The demand for hospice care among seniors shows no signs of slowing down, with a direct correlation between the demand for hospice care and average lifespan. As the number of people who pass away due to progressive diseases increases, so has the need for longer, more sustained care, according to a recent study conducted by the National Hospice and Palliative Care Organization. The study focuses on trends in hospice care from 2007 to 2011.
The number of hospice care patients increased 4.2% in 2011, reporting 70,000 additional patients since the previous year. Of the 1.65 million patients who received care in 2011, NHPCO reports the 1.1 million who died under hospice care represents 44.6% of all U.S. deaths for the year.
To accommodate this climbing trend, the number of hospice programs have increased since 2007 to 5,300 programs last year. Expanding beyond the continental U.S., hospice programs rose 2.8% in 2011 with establishments in Puerto Rico, Guam and the U.S. Virgin Islands.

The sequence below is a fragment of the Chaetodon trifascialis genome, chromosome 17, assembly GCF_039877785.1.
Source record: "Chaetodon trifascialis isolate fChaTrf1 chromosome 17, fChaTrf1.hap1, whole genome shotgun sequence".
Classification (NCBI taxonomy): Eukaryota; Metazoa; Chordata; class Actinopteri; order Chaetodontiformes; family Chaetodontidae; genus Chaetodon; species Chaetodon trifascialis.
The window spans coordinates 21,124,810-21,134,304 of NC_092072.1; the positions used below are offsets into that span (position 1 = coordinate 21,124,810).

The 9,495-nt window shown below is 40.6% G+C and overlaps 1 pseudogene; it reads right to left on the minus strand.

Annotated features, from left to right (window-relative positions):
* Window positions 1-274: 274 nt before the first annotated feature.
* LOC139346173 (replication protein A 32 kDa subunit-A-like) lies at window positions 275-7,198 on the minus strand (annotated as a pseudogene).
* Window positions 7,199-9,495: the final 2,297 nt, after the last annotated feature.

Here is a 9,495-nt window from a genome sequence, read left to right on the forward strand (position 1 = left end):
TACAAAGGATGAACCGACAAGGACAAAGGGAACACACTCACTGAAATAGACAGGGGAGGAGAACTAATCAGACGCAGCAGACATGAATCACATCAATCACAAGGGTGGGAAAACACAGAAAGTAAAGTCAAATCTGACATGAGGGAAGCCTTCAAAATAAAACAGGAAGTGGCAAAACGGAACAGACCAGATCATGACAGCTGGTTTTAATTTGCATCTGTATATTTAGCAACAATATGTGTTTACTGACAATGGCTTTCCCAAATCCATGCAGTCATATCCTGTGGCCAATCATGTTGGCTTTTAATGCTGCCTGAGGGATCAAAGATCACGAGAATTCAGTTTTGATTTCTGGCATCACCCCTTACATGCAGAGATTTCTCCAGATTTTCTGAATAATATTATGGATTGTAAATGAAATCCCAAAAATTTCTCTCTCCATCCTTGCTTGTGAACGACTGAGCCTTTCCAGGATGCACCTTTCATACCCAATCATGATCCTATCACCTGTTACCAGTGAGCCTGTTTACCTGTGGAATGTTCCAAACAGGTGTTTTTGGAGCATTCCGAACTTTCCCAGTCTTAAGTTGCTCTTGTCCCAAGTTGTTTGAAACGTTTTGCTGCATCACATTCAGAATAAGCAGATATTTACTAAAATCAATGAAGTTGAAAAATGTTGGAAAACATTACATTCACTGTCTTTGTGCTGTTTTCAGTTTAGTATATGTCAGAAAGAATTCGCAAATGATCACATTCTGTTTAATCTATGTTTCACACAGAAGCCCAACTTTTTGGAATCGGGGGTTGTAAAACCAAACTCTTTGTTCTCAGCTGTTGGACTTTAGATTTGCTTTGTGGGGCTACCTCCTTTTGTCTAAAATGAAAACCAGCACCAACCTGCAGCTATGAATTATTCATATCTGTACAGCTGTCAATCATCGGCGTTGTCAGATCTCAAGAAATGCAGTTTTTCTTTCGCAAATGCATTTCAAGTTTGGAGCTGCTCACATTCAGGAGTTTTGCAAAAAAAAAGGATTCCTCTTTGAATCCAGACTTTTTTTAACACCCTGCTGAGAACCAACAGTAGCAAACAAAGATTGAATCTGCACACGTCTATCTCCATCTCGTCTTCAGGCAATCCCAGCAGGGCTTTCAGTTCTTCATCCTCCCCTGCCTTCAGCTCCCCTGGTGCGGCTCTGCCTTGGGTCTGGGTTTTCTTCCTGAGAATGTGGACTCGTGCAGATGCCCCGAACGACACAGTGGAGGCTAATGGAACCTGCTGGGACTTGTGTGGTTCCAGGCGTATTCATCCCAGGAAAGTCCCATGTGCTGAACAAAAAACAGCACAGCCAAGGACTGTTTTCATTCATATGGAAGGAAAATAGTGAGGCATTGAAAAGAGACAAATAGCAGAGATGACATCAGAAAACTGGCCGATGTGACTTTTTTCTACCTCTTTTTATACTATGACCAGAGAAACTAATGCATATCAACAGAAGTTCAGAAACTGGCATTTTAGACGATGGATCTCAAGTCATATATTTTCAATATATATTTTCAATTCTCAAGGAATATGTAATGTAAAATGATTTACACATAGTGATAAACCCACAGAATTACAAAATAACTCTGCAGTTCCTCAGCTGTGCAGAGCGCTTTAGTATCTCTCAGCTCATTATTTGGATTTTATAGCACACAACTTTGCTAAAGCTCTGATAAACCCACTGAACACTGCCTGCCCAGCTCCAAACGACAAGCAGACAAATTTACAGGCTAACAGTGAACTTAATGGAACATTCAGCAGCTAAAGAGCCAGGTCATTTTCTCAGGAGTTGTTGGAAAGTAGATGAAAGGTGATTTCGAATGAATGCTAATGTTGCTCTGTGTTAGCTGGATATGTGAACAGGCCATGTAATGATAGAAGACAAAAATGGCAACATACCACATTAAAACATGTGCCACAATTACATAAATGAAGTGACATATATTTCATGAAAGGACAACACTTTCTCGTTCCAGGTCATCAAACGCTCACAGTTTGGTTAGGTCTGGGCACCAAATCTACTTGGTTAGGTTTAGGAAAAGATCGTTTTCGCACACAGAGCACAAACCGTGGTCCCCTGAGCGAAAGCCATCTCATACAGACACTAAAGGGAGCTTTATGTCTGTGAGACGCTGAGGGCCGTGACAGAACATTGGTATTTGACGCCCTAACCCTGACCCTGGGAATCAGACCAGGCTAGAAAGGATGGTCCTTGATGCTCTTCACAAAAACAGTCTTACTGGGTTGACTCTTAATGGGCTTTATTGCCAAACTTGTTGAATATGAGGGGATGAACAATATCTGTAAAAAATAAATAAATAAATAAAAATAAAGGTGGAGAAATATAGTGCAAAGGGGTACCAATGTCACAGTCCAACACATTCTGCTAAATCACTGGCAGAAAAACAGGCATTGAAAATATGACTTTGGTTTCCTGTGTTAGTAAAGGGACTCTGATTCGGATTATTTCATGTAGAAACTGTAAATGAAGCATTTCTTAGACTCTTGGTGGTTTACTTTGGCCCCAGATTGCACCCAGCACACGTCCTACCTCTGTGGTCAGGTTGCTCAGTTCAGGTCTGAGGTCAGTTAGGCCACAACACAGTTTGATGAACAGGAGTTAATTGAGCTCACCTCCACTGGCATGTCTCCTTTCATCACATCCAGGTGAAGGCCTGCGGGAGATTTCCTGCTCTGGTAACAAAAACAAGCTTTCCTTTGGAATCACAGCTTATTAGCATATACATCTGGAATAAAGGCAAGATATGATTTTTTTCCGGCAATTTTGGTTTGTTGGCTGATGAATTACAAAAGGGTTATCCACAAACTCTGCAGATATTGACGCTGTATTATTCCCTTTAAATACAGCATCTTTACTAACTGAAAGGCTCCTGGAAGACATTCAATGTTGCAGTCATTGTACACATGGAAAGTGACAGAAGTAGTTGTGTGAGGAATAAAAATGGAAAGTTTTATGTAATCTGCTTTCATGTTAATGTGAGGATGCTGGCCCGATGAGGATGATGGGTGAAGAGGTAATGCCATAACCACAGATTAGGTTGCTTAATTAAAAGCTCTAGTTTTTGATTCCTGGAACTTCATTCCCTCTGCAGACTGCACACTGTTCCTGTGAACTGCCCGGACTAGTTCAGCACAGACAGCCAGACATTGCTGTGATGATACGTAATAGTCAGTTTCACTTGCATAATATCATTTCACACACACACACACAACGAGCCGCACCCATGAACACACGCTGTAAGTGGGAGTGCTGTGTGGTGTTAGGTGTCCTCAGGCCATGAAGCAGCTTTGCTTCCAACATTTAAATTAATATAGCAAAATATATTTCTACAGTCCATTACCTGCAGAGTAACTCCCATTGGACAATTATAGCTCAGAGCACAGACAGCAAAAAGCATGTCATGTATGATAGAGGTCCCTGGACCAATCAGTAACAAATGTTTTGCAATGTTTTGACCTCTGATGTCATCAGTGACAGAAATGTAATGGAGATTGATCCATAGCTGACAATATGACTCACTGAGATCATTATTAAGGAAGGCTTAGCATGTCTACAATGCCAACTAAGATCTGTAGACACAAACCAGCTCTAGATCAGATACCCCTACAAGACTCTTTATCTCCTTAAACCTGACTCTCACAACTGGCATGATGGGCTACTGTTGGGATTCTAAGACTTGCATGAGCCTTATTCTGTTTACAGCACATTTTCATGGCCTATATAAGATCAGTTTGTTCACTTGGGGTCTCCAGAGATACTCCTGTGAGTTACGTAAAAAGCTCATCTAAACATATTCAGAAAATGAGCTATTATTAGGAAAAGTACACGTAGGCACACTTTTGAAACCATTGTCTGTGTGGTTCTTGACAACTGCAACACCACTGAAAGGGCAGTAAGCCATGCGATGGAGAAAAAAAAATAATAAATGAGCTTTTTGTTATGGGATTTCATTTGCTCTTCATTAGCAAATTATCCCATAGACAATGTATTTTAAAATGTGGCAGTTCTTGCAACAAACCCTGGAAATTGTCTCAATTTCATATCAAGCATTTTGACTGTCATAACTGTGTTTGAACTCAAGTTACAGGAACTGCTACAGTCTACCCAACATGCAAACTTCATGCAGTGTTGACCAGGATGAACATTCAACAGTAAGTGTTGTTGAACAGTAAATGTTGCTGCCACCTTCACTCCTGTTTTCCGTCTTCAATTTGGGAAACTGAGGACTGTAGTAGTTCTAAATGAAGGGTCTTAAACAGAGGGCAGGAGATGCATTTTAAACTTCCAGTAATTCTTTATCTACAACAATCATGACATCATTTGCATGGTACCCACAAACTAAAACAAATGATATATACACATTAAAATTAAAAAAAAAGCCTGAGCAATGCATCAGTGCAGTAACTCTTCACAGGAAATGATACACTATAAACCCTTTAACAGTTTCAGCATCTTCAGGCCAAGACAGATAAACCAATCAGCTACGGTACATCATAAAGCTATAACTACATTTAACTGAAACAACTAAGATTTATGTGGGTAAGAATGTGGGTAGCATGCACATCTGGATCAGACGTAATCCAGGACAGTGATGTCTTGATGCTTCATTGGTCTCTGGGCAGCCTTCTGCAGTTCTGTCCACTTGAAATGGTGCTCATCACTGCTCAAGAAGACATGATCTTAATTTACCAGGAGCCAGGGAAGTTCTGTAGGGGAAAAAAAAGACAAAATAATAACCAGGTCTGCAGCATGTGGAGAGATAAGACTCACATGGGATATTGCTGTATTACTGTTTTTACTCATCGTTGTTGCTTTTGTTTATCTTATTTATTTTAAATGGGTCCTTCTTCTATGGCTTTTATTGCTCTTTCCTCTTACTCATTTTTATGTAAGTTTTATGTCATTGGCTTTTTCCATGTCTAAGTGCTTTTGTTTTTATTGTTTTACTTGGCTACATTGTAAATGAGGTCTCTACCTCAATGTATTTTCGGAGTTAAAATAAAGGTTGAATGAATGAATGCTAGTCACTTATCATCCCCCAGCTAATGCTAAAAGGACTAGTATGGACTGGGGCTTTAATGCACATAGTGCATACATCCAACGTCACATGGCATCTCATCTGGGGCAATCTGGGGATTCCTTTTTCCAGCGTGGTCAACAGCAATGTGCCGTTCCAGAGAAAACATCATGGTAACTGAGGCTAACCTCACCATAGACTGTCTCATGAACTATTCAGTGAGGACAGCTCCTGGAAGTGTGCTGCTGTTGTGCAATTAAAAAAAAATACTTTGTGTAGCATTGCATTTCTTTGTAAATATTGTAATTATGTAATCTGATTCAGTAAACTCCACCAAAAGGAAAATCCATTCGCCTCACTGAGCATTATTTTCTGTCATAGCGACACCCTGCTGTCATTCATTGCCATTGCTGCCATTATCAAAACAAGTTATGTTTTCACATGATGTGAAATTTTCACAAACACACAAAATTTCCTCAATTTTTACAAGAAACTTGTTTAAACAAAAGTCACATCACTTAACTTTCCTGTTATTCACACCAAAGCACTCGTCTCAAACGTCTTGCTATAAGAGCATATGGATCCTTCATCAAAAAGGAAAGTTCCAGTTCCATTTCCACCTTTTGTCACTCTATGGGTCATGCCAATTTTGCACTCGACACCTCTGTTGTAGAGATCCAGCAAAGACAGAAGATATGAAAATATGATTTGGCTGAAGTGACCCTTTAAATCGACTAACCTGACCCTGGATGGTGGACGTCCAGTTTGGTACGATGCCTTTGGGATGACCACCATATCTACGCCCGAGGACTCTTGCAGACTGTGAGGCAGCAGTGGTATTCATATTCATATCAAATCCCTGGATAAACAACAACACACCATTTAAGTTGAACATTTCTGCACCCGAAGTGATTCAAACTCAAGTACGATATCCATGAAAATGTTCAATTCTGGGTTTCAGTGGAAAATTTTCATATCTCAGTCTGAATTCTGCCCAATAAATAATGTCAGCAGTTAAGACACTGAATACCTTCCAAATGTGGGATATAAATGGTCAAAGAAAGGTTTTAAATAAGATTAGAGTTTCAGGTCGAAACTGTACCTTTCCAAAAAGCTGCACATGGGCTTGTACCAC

NHPCO’s data suggests that hospice care not only appeals to many seniors, but to their loved ones as well through the program’s number of resources extended to both patient and family members including compassionate care, expert medical care, emotional and spiritual support, in addition to bereavement counseling.
For many seniors entering into their final years, more individuals have turned to nursing homes to receive hospice treatment, NHPCO reports. While hospice agency locations have declined across the board from 2010 to 2011, nursing home hospices have risen to 18.3% of all patients receiving care.
Written by Jason Oliva